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Elizabeth Wellington: 5 lessons I learned from 'Project Runway' judge Elaine Welteroth

By Elizabeth Wellington, The Philadelphia Inquirer on

Published in Fashion Daily News

PHILADELPHIA - It's a rare opportunity to have the chance to introduce two women who you truly admire.

That's exactly what happened at the Free Library last week when I welcomed editor, agitator and author Elaine Welteroth and Rakia Reynolds, moderator and founder of Skai Blue Media, to the stage. Welteroth was here as part of her tour promoting her new book, "More than Enough: Claiming Space for Who You Are (No Matter What they Say)."

When Welteroth became editor of Teen Vogue in 2016, she became the youngest person in Conde Nast's 107-year-history to lead one of its major publication, and she was only the second black person to snag such a plum gig. She left in 2018, and since then she's become a sought-out public speaker. This year Welteroth she joined Elle editor-in-chief Nina Garcia and designer Brandon Maxwell as a judge on Bravo's revamped "Project Runway."

"More than Enough" is part memoir, part advice guide for any person who has big dreams, yet has felt "under estimated, under valued, under whelmed or overlooked and still overcome." Ultimately Welteroth writes about the process of getting to the point where deep deep down in your core you believe that big things - gigantic things - can happen in your life.

During the candid conversation that was full of laughter and testifyin', I took away these life affirming nuggets.

Women have a tendency of being afraid of our authentic selves. As children, we may have been teased and as adults, we have definitely been judged, especially when our down home personality escapes through our neatly buttoned-up suits. As a result, we walk around with stories buried deeply that reveal our true selves, ones that might free us and inspire other women. "There is a universal truth locked up in the stories women never tell," Welteroth said.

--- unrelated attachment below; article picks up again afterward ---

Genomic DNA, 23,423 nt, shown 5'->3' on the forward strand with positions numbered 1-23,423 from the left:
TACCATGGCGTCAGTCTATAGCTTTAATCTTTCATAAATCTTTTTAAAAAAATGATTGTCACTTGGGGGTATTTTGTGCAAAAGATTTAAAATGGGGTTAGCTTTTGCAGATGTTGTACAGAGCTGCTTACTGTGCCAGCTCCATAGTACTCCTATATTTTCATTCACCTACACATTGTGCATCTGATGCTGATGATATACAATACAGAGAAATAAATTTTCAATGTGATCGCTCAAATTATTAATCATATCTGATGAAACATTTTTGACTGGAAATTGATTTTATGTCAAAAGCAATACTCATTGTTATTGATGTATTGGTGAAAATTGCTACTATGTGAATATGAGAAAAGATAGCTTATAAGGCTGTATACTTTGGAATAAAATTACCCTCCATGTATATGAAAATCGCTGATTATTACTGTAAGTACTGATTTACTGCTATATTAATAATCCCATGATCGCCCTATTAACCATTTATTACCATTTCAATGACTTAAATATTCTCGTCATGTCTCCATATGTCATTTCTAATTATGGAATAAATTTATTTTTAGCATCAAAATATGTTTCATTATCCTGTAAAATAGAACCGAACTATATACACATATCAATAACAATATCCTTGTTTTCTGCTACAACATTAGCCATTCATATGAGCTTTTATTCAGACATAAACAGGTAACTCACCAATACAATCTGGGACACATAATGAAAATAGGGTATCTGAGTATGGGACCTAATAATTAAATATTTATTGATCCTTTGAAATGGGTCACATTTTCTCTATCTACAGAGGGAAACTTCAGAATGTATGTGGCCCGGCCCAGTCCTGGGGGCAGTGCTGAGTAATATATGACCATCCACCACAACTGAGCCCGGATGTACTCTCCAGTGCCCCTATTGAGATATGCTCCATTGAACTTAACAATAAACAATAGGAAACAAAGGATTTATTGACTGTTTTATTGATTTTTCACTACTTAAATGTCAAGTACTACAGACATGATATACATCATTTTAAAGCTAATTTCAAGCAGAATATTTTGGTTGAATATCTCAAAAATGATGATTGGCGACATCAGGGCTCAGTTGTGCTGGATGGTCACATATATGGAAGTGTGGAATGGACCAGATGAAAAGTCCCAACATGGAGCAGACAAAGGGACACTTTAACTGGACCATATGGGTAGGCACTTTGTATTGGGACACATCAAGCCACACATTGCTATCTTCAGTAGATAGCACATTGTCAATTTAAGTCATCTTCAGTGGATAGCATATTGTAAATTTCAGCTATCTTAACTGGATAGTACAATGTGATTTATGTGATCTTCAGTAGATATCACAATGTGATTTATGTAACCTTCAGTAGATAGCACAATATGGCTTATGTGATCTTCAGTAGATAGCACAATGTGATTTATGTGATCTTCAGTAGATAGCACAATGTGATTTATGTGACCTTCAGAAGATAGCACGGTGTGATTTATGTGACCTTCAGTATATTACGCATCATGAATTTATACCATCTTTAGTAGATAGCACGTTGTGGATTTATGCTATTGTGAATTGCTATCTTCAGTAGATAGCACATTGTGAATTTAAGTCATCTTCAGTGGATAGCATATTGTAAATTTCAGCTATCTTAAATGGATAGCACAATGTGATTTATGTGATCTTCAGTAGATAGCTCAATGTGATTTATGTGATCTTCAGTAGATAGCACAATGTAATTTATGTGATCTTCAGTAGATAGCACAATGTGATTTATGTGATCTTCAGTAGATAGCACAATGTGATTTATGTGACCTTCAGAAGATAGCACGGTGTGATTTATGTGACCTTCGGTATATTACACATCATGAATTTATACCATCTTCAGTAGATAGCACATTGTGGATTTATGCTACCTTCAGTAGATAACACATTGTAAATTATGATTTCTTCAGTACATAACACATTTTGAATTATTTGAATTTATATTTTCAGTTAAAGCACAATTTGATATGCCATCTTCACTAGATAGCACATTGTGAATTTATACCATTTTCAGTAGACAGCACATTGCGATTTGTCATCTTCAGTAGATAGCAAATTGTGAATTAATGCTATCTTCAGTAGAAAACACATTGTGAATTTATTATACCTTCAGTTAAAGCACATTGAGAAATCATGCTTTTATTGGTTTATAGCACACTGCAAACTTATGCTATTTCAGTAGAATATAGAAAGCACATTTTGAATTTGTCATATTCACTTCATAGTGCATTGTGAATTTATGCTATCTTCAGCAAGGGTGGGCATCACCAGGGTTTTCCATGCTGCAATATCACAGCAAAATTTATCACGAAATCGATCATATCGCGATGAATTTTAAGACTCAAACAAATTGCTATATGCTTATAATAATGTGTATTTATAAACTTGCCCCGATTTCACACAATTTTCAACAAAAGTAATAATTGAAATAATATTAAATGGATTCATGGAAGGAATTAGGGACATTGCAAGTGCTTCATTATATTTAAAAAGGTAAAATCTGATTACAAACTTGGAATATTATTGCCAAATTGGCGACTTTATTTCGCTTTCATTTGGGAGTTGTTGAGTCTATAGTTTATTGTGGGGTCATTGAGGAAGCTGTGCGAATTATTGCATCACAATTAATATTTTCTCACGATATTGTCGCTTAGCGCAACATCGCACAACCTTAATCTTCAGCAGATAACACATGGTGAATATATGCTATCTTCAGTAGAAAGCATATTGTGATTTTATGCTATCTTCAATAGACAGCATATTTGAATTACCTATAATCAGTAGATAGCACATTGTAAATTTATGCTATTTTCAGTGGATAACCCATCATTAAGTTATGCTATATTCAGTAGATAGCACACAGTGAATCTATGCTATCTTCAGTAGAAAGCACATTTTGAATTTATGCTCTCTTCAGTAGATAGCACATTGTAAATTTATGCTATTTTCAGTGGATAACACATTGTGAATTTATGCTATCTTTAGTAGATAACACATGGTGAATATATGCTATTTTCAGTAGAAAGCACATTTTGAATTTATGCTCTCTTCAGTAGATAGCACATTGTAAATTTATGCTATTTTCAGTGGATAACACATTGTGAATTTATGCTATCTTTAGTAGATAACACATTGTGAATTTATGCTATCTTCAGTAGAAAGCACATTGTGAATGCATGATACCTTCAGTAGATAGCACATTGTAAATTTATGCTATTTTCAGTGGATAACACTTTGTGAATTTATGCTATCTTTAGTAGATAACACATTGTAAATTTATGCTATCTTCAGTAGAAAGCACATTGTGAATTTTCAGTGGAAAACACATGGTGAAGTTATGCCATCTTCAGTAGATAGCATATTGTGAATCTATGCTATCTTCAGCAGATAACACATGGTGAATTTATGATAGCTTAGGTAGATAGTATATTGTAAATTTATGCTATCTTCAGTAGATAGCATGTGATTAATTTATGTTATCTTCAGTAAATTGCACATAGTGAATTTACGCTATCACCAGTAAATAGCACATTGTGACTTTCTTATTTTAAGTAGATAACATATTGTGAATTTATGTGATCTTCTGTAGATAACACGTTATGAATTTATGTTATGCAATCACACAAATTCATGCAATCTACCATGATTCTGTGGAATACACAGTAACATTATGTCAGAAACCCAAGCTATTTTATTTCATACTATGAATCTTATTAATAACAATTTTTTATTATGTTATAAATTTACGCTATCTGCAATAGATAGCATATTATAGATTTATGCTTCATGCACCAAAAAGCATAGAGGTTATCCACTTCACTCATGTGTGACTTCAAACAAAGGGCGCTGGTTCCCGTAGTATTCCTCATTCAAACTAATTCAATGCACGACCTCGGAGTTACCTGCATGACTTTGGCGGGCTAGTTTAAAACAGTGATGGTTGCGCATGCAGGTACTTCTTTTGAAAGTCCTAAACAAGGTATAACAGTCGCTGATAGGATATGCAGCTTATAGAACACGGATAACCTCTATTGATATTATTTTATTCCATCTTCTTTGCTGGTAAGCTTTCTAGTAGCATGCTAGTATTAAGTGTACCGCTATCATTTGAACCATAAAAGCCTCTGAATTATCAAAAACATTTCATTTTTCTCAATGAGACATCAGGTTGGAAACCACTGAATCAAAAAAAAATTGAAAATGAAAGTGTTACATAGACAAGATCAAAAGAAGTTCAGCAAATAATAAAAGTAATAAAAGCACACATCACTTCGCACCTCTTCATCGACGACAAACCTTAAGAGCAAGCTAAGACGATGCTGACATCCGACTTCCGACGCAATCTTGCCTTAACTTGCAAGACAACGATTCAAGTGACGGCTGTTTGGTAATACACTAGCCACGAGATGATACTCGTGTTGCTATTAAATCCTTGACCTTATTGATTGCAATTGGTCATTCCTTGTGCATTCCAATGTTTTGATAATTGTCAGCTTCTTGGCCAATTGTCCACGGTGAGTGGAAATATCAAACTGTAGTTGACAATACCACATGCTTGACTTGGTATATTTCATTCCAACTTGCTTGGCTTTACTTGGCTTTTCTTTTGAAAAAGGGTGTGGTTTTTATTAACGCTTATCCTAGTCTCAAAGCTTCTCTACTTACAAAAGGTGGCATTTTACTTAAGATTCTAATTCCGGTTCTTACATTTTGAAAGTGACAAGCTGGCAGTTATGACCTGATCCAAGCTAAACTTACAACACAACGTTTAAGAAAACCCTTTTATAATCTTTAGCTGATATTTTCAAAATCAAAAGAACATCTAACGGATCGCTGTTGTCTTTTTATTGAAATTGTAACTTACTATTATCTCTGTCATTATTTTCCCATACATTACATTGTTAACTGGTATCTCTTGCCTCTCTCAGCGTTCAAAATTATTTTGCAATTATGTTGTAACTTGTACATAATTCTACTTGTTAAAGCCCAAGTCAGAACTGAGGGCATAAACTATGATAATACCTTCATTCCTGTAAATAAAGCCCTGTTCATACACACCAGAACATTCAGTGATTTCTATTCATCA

We do a disservice to ourselves and each other when we live and die by social media feeds that put the glossiest parts of our lives - the awards, the great vacations, the perfect partners - front and center and ignore the sacrifice, tears, heartache and hard work that that got us there. The reality is, Welteroth said, is that it's "95% hustle, 4% highlight reel and 1% sleep."


After Welteroth graduated from California State University in Sacramento in 2008, she landed an internship at Essence magazine. But before Welteroth took the summer gig, she got a call from her idol, then-Ebony powerhouse Harriette Cole to assist her on a fashion shoot with then burgeoning tennis great Serena Williams. She did such a good job - Welteroth picked the blue bathing suit that was featured on the magazine's July 2008 cover - that Cole hired her as an assistant.

Welteroth was passionate about working with Cole, so turned the Essence gig down. And when Essence didn't hire any of its interns that year because of the economic downturn, Welteroth still had a job.

One of Welteroth's proudest moments was styling actress Amandla Stenberg for the cover of Teen Vogue in 2016. But getting the teen actor onto the cover in the most authentic way possible wasn't easy. Once it was clear that Stenberg was going to participate in a shoot, Welteroth proposed Stenberg be photographed with an amazing, full Afro.

But Welteroth was dismayed when the stylist chosen to do Stenberg's hair was white. Determined not to be a part of an editorial process that would "commercialize the message and disrespect it at the same time," Welteroth insisted that a hair stylist of color get the gig. African American hair stylist Lacy Redway was hired to do the work. Examples like this, Welteroth said, are ways she was able to "open up more seats at the table," shift the power and change the storytellers so more equitable stories can be told.

Fear often shows up when we are doing the things we are put here to do. It lets us know we are on the right path. That is why, Welteroth says, we need to reframe this narrative that fear shouldn't be a part of the process and that fear is something we have to overcome. "The goal is to become friends with fear and saying to fear I will do it anyway."

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